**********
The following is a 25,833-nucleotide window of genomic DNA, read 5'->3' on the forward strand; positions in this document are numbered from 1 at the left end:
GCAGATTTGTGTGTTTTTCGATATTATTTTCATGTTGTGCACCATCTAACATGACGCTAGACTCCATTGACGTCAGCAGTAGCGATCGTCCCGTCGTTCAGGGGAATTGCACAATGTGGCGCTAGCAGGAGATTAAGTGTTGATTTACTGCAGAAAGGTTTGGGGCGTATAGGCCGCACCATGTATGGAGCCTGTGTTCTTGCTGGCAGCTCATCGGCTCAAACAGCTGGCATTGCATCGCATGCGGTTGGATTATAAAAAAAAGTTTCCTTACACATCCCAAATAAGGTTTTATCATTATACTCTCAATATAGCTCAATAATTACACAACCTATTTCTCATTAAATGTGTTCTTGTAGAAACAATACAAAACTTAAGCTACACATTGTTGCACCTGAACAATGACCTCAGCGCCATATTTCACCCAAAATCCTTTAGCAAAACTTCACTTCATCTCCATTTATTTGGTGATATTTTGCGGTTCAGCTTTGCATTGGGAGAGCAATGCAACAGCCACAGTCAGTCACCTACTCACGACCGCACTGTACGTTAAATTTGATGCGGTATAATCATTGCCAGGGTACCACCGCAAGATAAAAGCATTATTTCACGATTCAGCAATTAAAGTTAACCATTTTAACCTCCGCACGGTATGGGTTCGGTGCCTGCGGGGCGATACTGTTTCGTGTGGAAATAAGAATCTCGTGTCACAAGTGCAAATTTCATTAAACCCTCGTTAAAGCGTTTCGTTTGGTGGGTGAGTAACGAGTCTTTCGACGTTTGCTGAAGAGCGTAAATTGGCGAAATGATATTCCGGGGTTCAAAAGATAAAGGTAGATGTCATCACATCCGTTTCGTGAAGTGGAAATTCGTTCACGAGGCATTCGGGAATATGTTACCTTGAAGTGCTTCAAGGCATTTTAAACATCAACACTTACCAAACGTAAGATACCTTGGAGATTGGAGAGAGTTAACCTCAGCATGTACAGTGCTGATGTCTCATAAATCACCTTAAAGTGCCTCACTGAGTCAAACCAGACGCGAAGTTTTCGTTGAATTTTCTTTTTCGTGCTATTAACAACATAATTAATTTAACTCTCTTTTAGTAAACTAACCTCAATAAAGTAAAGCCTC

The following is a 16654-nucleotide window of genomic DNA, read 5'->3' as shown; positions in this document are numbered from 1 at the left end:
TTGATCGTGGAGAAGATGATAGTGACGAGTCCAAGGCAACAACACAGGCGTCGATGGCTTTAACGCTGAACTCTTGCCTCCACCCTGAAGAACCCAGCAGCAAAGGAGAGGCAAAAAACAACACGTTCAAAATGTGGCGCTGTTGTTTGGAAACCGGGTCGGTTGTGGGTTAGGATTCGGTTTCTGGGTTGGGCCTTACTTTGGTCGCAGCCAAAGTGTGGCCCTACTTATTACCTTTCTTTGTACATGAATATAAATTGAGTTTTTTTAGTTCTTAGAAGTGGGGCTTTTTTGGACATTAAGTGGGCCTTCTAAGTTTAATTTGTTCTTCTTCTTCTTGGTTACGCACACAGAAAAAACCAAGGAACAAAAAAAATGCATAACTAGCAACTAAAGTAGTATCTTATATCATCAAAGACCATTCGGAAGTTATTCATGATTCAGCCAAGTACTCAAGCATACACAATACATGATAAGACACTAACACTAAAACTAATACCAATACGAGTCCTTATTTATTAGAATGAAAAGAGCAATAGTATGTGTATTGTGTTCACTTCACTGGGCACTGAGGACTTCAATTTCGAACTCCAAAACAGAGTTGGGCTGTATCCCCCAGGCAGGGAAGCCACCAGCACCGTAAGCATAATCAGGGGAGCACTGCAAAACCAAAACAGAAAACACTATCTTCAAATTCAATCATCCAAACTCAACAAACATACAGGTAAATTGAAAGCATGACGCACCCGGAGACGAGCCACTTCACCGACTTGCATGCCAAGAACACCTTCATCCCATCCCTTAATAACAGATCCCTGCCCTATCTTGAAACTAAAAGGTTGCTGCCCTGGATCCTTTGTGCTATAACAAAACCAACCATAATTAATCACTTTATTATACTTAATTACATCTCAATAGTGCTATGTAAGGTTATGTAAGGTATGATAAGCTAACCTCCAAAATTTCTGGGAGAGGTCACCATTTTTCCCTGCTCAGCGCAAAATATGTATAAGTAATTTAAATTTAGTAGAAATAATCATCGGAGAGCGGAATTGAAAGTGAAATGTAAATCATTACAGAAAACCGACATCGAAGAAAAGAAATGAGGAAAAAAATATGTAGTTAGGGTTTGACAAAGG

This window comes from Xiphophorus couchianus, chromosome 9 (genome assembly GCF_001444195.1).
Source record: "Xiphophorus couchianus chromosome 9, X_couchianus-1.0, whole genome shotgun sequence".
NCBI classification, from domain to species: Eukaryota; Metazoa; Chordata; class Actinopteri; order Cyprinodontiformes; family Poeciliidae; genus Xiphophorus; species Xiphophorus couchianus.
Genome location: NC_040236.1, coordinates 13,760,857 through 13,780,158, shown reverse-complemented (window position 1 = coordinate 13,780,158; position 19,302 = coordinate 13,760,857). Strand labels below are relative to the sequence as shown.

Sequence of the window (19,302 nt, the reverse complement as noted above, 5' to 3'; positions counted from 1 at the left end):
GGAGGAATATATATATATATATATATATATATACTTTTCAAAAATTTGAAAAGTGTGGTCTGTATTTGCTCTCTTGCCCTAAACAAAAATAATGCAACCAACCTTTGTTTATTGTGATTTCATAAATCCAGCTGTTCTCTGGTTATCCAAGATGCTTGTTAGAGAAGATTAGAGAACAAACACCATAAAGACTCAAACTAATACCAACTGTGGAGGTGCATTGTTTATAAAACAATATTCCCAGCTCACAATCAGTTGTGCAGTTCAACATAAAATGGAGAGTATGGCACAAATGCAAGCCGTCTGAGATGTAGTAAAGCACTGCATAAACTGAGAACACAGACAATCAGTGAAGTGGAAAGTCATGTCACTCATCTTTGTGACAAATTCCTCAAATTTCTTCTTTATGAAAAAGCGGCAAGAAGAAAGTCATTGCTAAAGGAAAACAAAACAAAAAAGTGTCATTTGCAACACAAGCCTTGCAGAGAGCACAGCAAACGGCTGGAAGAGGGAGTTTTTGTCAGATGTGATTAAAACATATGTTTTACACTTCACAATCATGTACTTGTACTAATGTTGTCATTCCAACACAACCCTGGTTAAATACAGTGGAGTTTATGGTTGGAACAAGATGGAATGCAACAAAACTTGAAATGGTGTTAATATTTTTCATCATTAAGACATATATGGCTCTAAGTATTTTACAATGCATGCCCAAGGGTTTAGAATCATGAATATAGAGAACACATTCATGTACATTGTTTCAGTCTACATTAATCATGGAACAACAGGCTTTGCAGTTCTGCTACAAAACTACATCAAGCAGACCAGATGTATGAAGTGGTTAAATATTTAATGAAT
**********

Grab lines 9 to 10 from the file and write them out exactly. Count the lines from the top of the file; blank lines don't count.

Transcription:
Sequence of the window (19,302 nt, the reverse complement as noted above, 5' to 3'; positions counted from 1 at the left end):
GGAGGAATATATATATATATATATATATATATACTTTTCAAAAATTTGAAAAGTGTGGTCTGTATTTGCTCTCTTGCCCTAAACAAAAATAATGCAACCAACCTTTGTTTATTGTGATTTCATAAATCCAGCTGTTCTCTGGTTATCCAAGATGCTTGTTAGAGAAGATTAGAGAACAAACACCATAAAGACTCAAACTAATACCAACTGTGGAGGTGCATTGTTTATAAAACAATATTCCCAGCTCACAATCAGTTGTGCAGTTCAACATAAAATGGAGAGTATGGCACAAATGCAAGCCGTCTGAGATGTAGTAAAGCACTGCATAAACTGAGAACACAGACAATCAGTGAAGTGGAAAGTCATGTCACTCATCTTTGTGACAAATTCCTCAAATTTCTTCTTTATGAAAAAGCGGCAAGAAGAAAGTCATTGCTAAAGGAAAACAAAACAAAAAAGTGTCATTTGCAACACAAGCCTTGCAGAGAGCACAGCAAACGGCTGGAAGAGGGAGTTTTTGTCAGATGTGATTAAAACATATGTTTTACACTTCACAATCATGTACTTGTACTAATGTTGTCATTCCAACACAACCCTGGTTAAATACAGTGGAGTTTATGGTTGGAACAAGATGGAATGCAACAAAACTTGAAATGGTGTTAATATTTTTCATCATTAAGACATATATGGCTCTAAGTATTTTACAATGCATGCCCAAGGGTTTAGAATCATGAATATAGAGAACACATTCATGTACATTGTTTCAGTCTACATTAATCATGGAACAACAGGCTTTGCAGTTCTGCTACAAAACTACATCAAGCAGACCAGATGTATGAAGTGGTTAAATATTTAATGAAT